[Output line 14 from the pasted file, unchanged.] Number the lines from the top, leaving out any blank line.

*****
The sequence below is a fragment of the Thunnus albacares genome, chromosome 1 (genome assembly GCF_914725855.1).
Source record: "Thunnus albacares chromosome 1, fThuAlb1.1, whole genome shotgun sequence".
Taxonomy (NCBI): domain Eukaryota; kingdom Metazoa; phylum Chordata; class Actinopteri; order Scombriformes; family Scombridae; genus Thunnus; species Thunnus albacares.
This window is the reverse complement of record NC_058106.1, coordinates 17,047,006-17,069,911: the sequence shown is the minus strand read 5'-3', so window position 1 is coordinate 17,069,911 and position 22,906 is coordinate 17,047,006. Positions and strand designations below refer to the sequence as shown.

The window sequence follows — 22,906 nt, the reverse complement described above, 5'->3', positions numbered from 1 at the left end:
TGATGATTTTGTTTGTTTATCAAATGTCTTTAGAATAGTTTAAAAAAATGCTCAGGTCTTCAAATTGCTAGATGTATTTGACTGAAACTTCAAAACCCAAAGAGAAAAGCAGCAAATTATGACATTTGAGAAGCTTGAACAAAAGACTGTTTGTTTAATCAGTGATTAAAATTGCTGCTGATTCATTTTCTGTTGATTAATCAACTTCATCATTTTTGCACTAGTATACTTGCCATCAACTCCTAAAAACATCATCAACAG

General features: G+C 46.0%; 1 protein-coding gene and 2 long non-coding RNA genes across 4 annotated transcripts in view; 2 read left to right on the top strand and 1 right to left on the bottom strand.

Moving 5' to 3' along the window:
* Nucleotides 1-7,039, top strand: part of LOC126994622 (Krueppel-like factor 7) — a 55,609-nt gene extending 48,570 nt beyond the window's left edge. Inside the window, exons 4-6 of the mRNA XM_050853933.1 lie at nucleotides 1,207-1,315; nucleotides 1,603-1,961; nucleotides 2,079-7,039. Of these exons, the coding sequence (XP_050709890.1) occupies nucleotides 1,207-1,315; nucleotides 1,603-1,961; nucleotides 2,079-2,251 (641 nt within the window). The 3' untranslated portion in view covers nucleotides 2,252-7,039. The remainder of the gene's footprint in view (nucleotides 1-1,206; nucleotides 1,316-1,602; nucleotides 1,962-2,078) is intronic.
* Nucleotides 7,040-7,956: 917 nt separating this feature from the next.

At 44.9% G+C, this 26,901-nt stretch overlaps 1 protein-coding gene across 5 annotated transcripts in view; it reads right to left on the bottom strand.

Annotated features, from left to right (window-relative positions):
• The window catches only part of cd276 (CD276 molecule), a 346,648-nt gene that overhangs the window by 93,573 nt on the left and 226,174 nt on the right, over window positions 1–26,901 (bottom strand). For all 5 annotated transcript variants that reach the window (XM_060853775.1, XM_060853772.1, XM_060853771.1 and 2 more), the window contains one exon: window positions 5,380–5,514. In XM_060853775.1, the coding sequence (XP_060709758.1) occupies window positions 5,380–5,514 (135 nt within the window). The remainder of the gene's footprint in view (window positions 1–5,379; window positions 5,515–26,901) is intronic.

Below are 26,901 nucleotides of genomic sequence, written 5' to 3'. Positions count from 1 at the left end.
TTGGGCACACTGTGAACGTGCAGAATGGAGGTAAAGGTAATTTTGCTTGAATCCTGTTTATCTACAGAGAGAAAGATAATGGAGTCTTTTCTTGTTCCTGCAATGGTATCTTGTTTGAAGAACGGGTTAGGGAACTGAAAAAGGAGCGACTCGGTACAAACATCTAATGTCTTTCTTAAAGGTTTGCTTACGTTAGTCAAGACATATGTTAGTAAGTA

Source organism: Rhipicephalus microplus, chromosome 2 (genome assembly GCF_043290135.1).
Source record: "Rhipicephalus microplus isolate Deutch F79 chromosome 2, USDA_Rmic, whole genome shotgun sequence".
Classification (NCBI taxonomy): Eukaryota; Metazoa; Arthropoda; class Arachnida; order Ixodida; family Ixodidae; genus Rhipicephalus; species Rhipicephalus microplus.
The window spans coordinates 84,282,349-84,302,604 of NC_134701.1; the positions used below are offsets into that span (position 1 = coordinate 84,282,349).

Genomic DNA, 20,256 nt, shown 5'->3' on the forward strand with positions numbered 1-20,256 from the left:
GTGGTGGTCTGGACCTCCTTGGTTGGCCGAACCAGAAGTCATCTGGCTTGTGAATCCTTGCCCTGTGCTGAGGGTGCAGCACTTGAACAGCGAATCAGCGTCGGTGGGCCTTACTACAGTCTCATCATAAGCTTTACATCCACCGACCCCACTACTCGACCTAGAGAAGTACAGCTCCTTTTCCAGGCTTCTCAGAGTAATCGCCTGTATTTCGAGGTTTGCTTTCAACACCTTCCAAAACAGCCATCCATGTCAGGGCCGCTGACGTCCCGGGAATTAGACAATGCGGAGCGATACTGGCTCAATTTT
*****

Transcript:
Below are 26,901 nucleotides of genomic sequence, written 5' to 3'. Positions count from 1 at the left end.